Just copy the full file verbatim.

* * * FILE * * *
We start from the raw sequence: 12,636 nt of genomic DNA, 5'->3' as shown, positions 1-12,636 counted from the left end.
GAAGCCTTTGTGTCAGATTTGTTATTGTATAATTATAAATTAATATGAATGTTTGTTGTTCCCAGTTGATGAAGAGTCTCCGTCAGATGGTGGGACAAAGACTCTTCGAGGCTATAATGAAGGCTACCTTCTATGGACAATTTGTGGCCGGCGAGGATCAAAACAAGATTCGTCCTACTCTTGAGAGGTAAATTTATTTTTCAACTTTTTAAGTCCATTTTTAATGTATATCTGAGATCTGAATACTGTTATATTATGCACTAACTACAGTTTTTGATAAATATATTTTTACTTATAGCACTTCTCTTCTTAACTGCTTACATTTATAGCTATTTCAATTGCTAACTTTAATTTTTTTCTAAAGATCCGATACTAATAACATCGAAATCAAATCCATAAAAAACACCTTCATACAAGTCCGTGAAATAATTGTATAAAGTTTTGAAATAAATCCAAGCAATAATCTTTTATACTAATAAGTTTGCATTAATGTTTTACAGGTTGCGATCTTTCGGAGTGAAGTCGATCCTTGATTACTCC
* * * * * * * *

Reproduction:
We start from the raw sequence: 12,636 nt of genomic DNA, 5'->3' as shown, positions 1-12,636 counted from the left end.
GAAGCCTTTGTGTCAGATTTGTTATTGTATAATTATAAATTAATATGAATGTTTGTTGTTCCCAGTTGATGAAGAGTCTCCGTCAGATGGTGGGACAAAGACTCTTCGAGGCTATAATGAAGGCTACCTTCTATGGACAATTTGTGGCCGGCGAGGATCAAAACAAGATTCGTCCTACTCTTGAGAGGTAAATTTATTTTTCAACTTTTTAAGTCCATTTTTAATGTATATCTGAGATCTGAATACTGTTATATTATGCACTAACTACAGTTTTTGATAAATATATTTTTACTTATAGCACTTCTCTTCTTAACTGCTTACATTTATAGCTATTTCAATTGCTAACTTTAATTTTTTTCTAAAGATCCGATACTAATAACATCGAAATCAAATCCATAAAAAACACCTTCATACAAGTCCGTGAAATAATTGTATAAAGTTTTGAAATAAATCCAAGCAATAATCTTTTATACTAATAAGTTTGCATTAATGTTTTACAGGTTGCGATCTTTCGGAGTGAAGTCGATCCTTGATTACTCC